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Hot Topics from Columbus Fire House: What do you know about your local fire department?
HOT TOPICS FROM THE FIRE HOUSE

Hot Topics from Columbus Fire House: What do you know about your local fire department?

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Chief Randy Koehn

Koehn

“What took you so long?” That’s a question that volunteer fire departments may hear when they arrive on scene. Part of it is due to what the public sees on TV where most fire departments are depicted as being staffed 24/7 with full-time personnel. That’s the way it is in the big city, but not small-town America. I’m amazed at the number of people with whom I’ve had personal contact with that believe it as well.

About 70% of America’s firefighters are volunteers, and 85% of the nation’s fire departments are all or mostly volunteer, according to the National Fire Protection Association (NFPA). So, you can see that communities like Columbus and Fall River are in the majority when it comes to fire department configuration.

Larger cities with higher populations, higher call volumes, and larger budgets are where you will find fully-paid and fully-staffed fire departments.

Here in Columbus, we have room for 40 members on our roster. As chief, I am salaried at half-time (20 hours/week). But I’m here to talk about the other 39 members.

They are paid-on-call by the hour. They all have their own jobs outside the fire department. When paged, they respond from work, from home, or wherever they maybe. It takes time for them to drive to the fire station, get their gear on, get on a truck and respond to the scene. If during the night, add time for them to get dressed at home.

Individuals have been with our department ranging from five months to 45 years. They are male and female, millennials to baby-boomers, white collar-workers and blue-collar workers. But they all have one thing in common. They are all dedicated individuals who want to serve their community and help those in need.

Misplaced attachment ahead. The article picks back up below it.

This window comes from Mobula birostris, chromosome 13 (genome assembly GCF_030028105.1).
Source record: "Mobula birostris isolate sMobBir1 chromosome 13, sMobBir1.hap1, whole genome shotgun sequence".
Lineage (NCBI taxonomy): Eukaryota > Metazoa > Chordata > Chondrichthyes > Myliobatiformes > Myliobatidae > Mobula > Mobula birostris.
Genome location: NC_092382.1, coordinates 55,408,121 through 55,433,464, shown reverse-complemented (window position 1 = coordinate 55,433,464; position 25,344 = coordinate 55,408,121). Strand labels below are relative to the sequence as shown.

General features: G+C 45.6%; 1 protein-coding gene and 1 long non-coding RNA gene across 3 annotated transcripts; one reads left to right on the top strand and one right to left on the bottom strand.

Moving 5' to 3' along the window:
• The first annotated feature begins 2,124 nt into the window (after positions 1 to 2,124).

How many people do you know that are willing to wake up in the middle of the night, leave their warm beds and homes, and venture out to help others on a regular basis? They respond when it’s 20 degrees below zero of 95 in the shade. Rain, snow, or wind does not make a difference.

As I mentioned, at times our firefighters leave their work to respond. It’s with our gratitude that employers allow our firefighters to leave when needed. The two local employers with the most of our firefighters employed are Lyco Manufacturing and Enerpac, each with four.

Many hours of training are expected of the firefighters. This also takes away from their time at home with family.

When someone is in need of help in an emergency, it always seems like it takes forever for help to arrive. That’s a natural feeling. Just remember that it takes time for volunteer firefighters to drop what they are doing, drive to the fire station, get their gear on, and proceed to the scene. Instead of “What took you so long?” how about “Thanks for coming.”

Randy Koehn serves as Columbus fire chief. He writes a monthly column for the Columbus Journal.

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